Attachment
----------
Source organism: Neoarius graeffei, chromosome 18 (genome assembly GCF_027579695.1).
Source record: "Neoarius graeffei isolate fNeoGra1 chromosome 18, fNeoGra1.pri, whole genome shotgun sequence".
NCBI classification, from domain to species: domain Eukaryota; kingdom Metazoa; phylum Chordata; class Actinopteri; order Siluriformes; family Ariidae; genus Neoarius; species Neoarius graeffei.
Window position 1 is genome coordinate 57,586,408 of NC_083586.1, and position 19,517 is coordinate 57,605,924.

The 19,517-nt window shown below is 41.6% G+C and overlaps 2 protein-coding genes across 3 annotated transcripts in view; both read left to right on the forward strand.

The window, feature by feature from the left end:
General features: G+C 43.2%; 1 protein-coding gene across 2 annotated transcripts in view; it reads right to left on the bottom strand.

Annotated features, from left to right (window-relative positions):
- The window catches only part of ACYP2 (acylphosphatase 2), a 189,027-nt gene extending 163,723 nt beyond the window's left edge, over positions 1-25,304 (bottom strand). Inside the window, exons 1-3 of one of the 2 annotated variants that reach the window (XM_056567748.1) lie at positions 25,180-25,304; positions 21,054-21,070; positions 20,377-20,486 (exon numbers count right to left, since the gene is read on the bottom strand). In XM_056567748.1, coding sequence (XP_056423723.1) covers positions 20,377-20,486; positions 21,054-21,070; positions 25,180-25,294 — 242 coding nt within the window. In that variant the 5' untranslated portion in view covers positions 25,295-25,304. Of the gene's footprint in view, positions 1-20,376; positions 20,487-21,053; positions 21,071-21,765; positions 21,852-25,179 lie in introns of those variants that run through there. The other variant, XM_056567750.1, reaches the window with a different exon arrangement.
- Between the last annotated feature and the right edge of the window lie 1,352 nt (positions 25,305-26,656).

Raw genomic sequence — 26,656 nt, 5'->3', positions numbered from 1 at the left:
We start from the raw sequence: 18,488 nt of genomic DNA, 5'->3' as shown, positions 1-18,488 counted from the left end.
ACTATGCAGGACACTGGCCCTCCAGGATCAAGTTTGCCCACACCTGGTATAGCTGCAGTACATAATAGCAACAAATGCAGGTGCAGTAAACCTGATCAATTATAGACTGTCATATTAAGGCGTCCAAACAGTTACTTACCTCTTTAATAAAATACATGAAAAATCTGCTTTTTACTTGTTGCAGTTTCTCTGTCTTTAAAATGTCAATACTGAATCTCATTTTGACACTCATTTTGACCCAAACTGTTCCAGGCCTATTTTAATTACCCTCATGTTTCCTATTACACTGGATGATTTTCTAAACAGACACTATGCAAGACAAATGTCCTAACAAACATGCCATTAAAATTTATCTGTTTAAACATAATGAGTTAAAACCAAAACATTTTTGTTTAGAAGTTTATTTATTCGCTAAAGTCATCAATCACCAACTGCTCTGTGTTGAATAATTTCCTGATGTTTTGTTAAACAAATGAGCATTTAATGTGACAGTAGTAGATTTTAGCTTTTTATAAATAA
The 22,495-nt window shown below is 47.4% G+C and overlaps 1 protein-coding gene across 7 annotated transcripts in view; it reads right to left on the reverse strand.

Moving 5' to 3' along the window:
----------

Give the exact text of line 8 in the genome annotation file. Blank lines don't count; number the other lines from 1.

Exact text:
Annotated features, from left to right (window-relative positions):